Wednesday, 12 December 2001
Leslie Charteris: The Saint Returns (1969)
Review number: 1012
The set up for this book is identical to that of its predecessor, The Saint on TV; so much so, in fact, that the foreword explaining that it contains scenarios reworked from the TV series is repeated verbatim. This has its ludicrous side, as it attributes the story ideas to John Kruse whereas the first is actually by D.R. Motton.
This particular story seems far-fetched even for the Saint. Simon Templar rescues a beautiful girl from two heavies, and she tells him that she is Mildred Hitler, daughter of Adolf, brought up in an Irish convent where the Mother Superior was the sister of a high ranking Nazi official, currently escaping neo-Nazis who kidnapped her to make her the figurehead for their movement. The point of the story is to work out what is really going on before the writer (Fleming Lee) explains; this isn't too difficult, and The Dizzy Daughter is not one of the better TV adaptations.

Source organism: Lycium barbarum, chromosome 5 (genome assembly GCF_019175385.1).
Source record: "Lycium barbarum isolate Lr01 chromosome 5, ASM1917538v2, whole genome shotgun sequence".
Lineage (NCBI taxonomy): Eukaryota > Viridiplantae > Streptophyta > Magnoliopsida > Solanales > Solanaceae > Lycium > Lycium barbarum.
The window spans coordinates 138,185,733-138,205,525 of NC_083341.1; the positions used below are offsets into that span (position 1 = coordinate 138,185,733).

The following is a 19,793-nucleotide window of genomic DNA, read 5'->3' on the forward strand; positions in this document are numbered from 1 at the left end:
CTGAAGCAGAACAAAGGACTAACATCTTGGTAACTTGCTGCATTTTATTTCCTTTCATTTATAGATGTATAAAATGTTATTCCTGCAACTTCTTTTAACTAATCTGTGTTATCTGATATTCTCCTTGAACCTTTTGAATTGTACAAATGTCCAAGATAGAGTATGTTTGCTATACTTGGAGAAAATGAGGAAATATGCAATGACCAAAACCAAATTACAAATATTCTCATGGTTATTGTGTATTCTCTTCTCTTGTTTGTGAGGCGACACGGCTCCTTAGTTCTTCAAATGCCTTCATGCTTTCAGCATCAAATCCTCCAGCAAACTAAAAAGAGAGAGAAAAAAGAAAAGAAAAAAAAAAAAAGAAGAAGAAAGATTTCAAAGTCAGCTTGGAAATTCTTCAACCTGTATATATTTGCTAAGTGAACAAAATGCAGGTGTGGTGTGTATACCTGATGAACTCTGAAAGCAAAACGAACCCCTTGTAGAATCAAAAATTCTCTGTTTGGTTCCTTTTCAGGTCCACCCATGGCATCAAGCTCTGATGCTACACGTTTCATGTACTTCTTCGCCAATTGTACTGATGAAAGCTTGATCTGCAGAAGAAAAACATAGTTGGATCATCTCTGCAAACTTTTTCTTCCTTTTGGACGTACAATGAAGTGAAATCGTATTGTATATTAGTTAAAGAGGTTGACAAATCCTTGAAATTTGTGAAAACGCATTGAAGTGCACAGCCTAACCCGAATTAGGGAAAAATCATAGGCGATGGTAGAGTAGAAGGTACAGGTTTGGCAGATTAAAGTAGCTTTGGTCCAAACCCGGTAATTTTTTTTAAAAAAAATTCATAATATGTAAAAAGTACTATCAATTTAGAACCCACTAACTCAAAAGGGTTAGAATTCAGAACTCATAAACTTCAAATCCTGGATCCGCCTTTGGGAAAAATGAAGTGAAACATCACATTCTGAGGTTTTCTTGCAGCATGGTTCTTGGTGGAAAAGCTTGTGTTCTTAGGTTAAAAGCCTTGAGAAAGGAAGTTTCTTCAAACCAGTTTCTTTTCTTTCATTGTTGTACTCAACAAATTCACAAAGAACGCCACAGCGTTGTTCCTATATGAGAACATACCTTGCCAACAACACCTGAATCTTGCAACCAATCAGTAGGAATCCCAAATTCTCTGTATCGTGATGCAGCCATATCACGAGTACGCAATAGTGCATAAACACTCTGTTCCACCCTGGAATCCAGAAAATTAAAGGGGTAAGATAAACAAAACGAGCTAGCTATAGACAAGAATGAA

The Gadget Lover is no more convincing, but much more enjoyable. Someone has been hijacking Russian secret service equipment, so that (for example) hidden cameras explode when the last exposure is taken, killing the user. Simon becomes involved in their investigation, naturally entangling himself with a beautiful KGB officer. Taken from one of the fastest moving TV episodes, it becomes one of the best adaptations.